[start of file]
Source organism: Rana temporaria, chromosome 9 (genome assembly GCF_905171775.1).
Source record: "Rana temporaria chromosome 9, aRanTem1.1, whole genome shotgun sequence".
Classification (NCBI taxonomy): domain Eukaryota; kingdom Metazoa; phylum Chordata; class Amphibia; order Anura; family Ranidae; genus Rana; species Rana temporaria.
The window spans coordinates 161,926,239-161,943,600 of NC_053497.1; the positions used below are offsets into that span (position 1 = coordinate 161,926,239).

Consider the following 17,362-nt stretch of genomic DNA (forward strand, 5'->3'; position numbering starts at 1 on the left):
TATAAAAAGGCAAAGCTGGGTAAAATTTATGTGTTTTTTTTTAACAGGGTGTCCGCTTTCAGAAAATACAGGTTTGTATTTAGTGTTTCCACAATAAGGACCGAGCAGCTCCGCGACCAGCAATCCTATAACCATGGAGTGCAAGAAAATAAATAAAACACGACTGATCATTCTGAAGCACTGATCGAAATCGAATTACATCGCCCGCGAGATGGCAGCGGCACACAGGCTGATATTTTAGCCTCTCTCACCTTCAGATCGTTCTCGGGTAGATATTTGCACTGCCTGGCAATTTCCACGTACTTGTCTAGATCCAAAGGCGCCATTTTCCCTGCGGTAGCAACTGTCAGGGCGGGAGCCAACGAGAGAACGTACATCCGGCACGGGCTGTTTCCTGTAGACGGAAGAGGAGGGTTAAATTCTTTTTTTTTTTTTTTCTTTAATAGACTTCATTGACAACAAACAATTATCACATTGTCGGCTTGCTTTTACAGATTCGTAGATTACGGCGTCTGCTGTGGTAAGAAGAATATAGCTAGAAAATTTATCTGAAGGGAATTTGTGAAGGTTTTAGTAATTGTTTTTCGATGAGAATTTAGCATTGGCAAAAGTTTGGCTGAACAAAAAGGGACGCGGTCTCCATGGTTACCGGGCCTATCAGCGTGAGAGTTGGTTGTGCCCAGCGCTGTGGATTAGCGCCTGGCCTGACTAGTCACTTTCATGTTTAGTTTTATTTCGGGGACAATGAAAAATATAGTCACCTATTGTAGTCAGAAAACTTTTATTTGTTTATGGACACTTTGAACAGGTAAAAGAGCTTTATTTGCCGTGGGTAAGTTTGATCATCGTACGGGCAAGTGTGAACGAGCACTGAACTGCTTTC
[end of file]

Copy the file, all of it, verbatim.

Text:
Source organism: Rana temporaria, chromosome 9 (genome assembly GCF_905171775.1).
Source record: "Rana temporaria chromosome 9, aRanTem1.1, whole genome shotgun sequence".
Classification (NCBI taxonomy): domain Eukaryota; kingdom Metazoa; phylum Chordata; class Amphibia; order Anura; family Ranidae; genus Rana; species Rana temporaria.
The window spans coordinates 161,926,239-161,943,600 of NC_053497.1; the positions used below are offsets into that span (position 1 = coordinate 161,926,239).

Consider the following 17,362-nt stretch of genomic DNA (forward strand, 5'->3'; position numbering starts at 1 on the left):
TATAAAAAGGCAAAGCTGGGTAAAATTTATGTGTTTTTTTTTAACAGGGTGTCCGCTTTCAGAAAATACAGGTTTGTATTTAGTGTTTCCACAATAAGGACCGAGCAGCTCCGCGACCAGCAATCCTATAACCATGGAGTGCAAGAAAATAAATAAAACACGACTGATCATTCTGAAGCACTGATCGAAATCGAATTACATCGCCCGCGAGATGGCAGCGGCACACAGGCTGATATTTTAGCCTCTCTCACCTTCAGATCGTTCTCGGGTAGATATTTGCACTGCCTGGCAATTTCCACGTACTTGTCTAGATCCAAAGGCGCCATTTTCCCTGCGGTAGCAACTGTCAGGGCGGGAGCCAACGAGAGAACGTACATCCGGCACGGGCTGTTTCCTGTAGACGGAAGAGGAGGGTTAAATTCTTTTTTTTTTTTTTTCTTTAATAGACTTCATTGACAACAAACAATTATCACATTGTCGGCTTGCTTTTACAGATTCGTAGATTACGGCGTCTGCTGTGGTAAGAAGAATATAGCTAGAAAATTTATCTGAAGGGAATTTGTGAAGGTTTTAGTAATTGTTTTTCGATGAGAATTTAGCATTGGCAAAAGTTTGGCTGAACAAAAAGGGACGCGGTCTCCATGGTTACCGGGCCTATCAGCGTGAGAGTTGGTTGTGCCCAGCGCTGTGGATTAGCGCCTGGCCTGACTAGTCACTTTCATGTTTAGTTTTATTTCGGGGACAATGAAAAATATAGTCACCTATTGTAGTCAGAAAACTTTTATTTGTTTATGGACACTTTGAACAGGTAAAAGAGCTTTATTTGCCGTGGGTAAGTTTGATCATCGTACGGGCAAGTGTGAACGAGCACTGAACTGCTTTC